The Washington Post

Arne Duncan: Thousands of teachers could lose their jobs as result of sequester

Education Secretary Arne Duncan warned Sunday that thousands of teachers around the country could lose their jobs as a result of the automatic across-the-board spending cuts slated to begin Friday, barring action by lawmakers.

"As many of 40,000 teachers could lose their jobs," Duncan warned on CBS News' "Face The Nation."  "There are literally teachers now who are getting pink slips, who are getting notices they can't come back this fall."

Duncan argued that there was virtually nothing he could do to shield essential education programs from the federal spending cuts, which are set to begin Friday, if lawmakers don't act to avert them.

"We don't have any ability with dumb cuts like this to figure out what the right thing to do is. It just means that a lot more children will not get the kinds of services and opportunities they need," Duncan said.

 

Sean Sullivan has covered national politics for The Washington Post since 2012.

The Freddie Gray case

Please provide a valid email address.

You’re all set!

Campaign 2016 Email Updates

Please provide a valid email address.

You’re all set!
Comments
Show Comments
The Republicans debated Saturday night. The New Hampshire primary is Feb. 9. Get caught up on the race.
Highlights from Saturday's GOP debate
Except for an eminent domain attack from Bush, Trump largely avoided strikes from other candidates.

Christie went after Rubio for never having been a chief executive and for relying on talking points.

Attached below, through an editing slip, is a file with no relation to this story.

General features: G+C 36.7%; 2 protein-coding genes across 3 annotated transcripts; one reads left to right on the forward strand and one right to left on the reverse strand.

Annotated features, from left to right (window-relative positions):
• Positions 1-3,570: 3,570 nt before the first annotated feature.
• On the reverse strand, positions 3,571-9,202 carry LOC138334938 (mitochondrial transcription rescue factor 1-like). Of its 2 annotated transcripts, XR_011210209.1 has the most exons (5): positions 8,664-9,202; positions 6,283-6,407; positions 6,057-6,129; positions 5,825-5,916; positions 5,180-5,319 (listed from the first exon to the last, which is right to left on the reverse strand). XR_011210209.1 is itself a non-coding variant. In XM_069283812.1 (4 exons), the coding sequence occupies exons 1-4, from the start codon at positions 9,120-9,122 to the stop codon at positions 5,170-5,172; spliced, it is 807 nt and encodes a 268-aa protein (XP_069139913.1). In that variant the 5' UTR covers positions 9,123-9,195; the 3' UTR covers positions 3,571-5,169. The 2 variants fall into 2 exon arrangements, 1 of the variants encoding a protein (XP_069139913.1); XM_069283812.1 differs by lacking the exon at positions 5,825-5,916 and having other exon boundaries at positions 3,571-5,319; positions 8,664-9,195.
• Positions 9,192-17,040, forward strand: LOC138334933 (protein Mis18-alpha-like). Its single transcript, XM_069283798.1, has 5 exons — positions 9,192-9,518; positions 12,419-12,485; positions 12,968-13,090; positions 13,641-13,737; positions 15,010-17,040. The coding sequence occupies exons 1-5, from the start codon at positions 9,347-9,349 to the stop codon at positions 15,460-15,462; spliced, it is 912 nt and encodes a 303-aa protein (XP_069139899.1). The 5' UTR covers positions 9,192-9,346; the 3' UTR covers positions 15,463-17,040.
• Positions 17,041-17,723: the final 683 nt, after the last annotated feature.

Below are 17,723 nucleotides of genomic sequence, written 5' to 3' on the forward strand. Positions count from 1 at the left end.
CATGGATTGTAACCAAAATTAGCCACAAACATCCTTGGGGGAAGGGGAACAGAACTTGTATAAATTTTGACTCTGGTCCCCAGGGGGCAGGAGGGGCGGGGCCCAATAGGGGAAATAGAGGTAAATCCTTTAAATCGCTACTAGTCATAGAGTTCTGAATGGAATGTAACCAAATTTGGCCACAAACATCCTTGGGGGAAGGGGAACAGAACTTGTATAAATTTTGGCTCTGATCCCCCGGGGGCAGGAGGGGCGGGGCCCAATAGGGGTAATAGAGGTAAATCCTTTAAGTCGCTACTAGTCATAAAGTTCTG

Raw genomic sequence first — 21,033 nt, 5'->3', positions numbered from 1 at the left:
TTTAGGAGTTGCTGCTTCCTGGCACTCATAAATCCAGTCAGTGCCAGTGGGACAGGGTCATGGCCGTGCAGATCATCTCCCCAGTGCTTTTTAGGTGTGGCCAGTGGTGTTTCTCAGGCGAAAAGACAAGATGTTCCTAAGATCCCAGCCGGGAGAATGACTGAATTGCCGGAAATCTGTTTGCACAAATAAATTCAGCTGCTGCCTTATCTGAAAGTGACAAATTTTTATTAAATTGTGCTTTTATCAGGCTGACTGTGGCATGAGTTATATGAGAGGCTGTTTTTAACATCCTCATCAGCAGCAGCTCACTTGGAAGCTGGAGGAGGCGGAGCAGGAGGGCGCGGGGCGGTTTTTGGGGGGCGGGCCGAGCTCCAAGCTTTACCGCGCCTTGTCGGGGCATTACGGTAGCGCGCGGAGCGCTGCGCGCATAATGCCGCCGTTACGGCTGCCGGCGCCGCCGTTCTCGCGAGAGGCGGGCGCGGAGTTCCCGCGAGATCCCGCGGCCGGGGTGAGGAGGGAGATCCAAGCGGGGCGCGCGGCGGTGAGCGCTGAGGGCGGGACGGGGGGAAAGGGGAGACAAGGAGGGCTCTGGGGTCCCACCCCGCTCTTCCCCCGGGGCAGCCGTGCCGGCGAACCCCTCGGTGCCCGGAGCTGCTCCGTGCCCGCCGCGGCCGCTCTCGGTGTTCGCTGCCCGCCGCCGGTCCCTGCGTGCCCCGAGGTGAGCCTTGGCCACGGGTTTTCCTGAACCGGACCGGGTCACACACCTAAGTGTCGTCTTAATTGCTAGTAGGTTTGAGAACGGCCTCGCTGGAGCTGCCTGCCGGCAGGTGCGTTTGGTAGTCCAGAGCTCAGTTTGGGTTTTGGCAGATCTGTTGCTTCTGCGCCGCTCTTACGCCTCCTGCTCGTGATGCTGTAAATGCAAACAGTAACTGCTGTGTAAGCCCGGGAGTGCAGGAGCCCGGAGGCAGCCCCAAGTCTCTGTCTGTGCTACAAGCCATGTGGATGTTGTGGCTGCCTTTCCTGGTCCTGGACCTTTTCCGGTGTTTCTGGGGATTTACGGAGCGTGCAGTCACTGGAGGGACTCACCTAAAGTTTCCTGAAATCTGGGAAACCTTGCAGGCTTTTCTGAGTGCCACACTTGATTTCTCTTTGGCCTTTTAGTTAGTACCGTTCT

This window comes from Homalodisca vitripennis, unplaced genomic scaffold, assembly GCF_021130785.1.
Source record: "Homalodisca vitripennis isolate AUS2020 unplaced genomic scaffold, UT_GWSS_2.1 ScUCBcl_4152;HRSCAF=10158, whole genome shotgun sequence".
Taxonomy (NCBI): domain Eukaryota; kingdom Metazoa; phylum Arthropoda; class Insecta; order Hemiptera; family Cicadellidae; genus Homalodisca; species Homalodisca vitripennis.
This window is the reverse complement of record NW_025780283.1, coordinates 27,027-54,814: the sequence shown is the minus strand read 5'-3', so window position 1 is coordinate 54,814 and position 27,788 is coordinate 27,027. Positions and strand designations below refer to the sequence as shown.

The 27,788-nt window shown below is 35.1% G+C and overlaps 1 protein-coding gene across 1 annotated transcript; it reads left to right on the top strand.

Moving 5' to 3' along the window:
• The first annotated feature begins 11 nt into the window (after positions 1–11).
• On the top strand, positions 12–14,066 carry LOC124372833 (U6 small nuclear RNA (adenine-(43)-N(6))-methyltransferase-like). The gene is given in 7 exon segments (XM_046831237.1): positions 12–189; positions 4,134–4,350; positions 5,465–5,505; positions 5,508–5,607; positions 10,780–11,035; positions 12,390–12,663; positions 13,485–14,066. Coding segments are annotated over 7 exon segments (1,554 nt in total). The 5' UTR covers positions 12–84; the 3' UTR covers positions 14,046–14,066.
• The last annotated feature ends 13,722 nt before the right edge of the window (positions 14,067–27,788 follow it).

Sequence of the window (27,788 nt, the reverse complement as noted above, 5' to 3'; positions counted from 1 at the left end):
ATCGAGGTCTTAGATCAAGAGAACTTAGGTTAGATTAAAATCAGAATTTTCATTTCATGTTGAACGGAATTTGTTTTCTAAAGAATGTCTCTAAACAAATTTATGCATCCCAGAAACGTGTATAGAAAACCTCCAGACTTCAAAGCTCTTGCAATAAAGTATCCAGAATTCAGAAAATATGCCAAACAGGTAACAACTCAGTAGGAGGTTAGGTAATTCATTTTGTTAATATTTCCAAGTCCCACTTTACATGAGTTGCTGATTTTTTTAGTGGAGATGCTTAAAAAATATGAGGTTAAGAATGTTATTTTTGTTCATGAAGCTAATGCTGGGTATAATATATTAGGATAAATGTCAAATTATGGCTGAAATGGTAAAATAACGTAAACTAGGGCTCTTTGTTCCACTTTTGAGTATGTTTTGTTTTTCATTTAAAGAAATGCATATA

Carson tried to answer a question on Obamacare by lamenting that he hadn't been asked an earlier question about North Korea.
The GOP debate in 3 minutes
Listen
Play Video
Quoted
We have all donors in the audience. And the reason they're booing me? I don't want their money!
Donald Trump, after the debate crowd at St. Anselm's College booed him for telling Jeb Bush to be "quiet."
Listen
Play Video
New Hampshire polling averages
Donald Trump holds a commanding lead in the next state to vote, but Marco Rubio has recently seen a jump in his support, according to polls.
New Hampshire polling averages
A victory in New Hampshire revitalized Hillary Clinton's demoralized campaign in 2008. But this time, she's trailing Bernie Sanders, from neighboring Vermont. She's planning to head Sunday to Flint, Mich., where a cost-saving decision led to poisonous levels of lead in the water of the poor, heavily black, rust-belt city. 
55% 38%
Upcoming debates
Feb. 11: Democratic debate

on PBS, in Wisconsin

Feb 13: GOP debate

on CBS News, in South Carolina

Feb. 25: GOP debate

on CNN, in Houston, Texas

Campaign 2016
State of the race

To keep reading, please enter your email address.

You’ll also receive from The Washington Post:
  • A free 6-week digital subscription
  • Our daily newsletter in your inbox

Please enter a valid email address

I have read and agree to the Terms of Service and Privacy Policy.

Please indicate agreement.

Thank you.

Check your inbox. We’ve sent an email explaining how to set up an account and activate your free digital subscription.